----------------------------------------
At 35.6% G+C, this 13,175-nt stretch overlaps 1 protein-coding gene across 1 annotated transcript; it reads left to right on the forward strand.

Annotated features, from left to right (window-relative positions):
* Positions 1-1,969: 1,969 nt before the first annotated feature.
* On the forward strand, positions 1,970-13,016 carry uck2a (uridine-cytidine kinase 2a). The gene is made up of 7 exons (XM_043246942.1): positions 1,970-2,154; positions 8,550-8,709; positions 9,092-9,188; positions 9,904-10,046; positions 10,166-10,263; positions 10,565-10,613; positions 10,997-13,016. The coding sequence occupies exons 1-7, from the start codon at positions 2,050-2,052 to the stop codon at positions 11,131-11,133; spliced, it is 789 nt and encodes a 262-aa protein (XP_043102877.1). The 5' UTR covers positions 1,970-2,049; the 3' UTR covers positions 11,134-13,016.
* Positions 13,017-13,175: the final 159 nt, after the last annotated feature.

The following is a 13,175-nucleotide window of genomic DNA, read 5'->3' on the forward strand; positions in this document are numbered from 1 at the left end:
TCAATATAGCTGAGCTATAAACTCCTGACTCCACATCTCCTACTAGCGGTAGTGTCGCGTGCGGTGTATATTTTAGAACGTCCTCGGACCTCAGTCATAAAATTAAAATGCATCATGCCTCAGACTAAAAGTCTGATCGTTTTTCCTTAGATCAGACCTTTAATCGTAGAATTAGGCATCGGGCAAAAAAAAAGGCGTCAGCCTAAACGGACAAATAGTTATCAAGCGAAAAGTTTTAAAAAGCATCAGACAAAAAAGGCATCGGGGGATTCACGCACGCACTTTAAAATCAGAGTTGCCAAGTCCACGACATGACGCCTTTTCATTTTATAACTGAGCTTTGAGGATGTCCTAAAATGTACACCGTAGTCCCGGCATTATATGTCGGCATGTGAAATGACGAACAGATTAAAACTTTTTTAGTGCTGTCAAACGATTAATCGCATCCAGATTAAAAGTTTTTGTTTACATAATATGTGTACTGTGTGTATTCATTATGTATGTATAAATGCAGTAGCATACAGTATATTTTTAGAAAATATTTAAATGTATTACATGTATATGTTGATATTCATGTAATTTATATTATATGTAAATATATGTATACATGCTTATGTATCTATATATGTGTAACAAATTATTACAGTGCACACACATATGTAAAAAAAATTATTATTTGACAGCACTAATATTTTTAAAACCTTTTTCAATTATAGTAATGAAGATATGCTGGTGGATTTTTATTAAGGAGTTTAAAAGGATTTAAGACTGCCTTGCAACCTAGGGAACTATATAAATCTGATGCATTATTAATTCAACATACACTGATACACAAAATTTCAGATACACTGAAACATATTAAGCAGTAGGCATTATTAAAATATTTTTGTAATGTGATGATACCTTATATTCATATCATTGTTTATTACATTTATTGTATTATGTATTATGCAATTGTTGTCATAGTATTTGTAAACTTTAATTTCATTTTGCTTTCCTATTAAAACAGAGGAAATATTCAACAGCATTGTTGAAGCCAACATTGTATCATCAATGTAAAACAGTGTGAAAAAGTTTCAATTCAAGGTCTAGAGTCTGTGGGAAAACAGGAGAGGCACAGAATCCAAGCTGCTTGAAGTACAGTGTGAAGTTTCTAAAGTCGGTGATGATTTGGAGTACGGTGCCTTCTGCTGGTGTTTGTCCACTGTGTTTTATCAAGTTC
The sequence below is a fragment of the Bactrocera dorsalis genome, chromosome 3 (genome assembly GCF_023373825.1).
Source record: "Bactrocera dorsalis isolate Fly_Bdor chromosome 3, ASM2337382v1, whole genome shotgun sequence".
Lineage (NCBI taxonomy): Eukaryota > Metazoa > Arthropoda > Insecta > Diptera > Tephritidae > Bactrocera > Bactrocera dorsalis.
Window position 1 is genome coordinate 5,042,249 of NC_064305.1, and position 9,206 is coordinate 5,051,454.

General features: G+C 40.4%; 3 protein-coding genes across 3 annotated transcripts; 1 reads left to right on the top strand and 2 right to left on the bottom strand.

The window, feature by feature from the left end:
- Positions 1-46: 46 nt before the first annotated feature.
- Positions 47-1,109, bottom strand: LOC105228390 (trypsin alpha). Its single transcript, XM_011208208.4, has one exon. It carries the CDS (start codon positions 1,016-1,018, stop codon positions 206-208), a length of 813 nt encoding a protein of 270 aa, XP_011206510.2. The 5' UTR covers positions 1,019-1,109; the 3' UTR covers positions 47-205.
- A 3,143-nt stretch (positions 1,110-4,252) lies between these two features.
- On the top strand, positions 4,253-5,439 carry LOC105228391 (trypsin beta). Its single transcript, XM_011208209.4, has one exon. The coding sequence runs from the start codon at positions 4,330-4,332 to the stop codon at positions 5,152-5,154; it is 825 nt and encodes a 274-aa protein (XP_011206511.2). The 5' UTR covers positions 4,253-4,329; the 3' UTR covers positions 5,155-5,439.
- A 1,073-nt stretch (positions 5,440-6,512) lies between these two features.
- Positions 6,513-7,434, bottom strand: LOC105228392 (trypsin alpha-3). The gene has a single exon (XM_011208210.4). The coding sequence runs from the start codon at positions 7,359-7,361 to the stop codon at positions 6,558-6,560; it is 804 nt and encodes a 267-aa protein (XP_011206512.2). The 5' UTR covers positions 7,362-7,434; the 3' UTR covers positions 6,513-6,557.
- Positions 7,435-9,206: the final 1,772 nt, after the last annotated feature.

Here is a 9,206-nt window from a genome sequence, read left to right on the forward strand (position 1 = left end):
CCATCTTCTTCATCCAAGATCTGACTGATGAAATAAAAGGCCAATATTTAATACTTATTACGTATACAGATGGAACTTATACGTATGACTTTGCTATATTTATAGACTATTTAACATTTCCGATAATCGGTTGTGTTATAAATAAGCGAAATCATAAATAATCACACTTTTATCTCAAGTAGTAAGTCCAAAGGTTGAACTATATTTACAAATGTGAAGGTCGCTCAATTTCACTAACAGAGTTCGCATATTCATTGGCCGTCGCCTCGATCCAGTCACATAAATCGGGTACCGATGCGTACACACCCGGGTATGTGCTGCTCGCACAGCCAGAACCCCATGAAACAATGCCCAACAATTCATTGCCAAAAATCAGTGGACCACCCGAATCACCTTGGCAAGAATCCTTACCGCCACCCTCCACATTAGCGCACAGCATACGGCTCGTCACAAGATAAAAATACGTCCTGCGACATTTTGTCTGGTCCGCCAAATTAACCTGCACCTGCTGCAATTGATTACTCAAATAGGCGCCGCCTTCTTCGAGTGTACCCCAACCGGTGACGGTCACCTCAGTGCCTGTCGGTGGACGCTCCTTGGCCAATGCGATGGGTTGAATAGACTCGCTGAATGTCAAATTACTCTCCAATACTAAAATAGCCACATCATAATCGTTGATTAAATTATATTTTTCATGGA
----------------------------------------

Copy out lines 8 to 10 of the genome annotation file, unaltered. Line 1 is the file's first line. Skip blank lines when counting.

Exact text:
The sequence below is a fragment of the Bactrocera dorsalis genome, chromosome 3 (genome assembly GCF_023373825.1).
Source record: "Bactrocera dorsalis isolate Fly_Bdor chromosome 3, ASM2337382v1, whole genome shotgun sequence".
Lineage (NCBI taxonomy): Eukaryota > Metazoa > Arthropoda > Insecta > Diptera > Tephritidae > Bactrocera > Bactrocera dorsalis.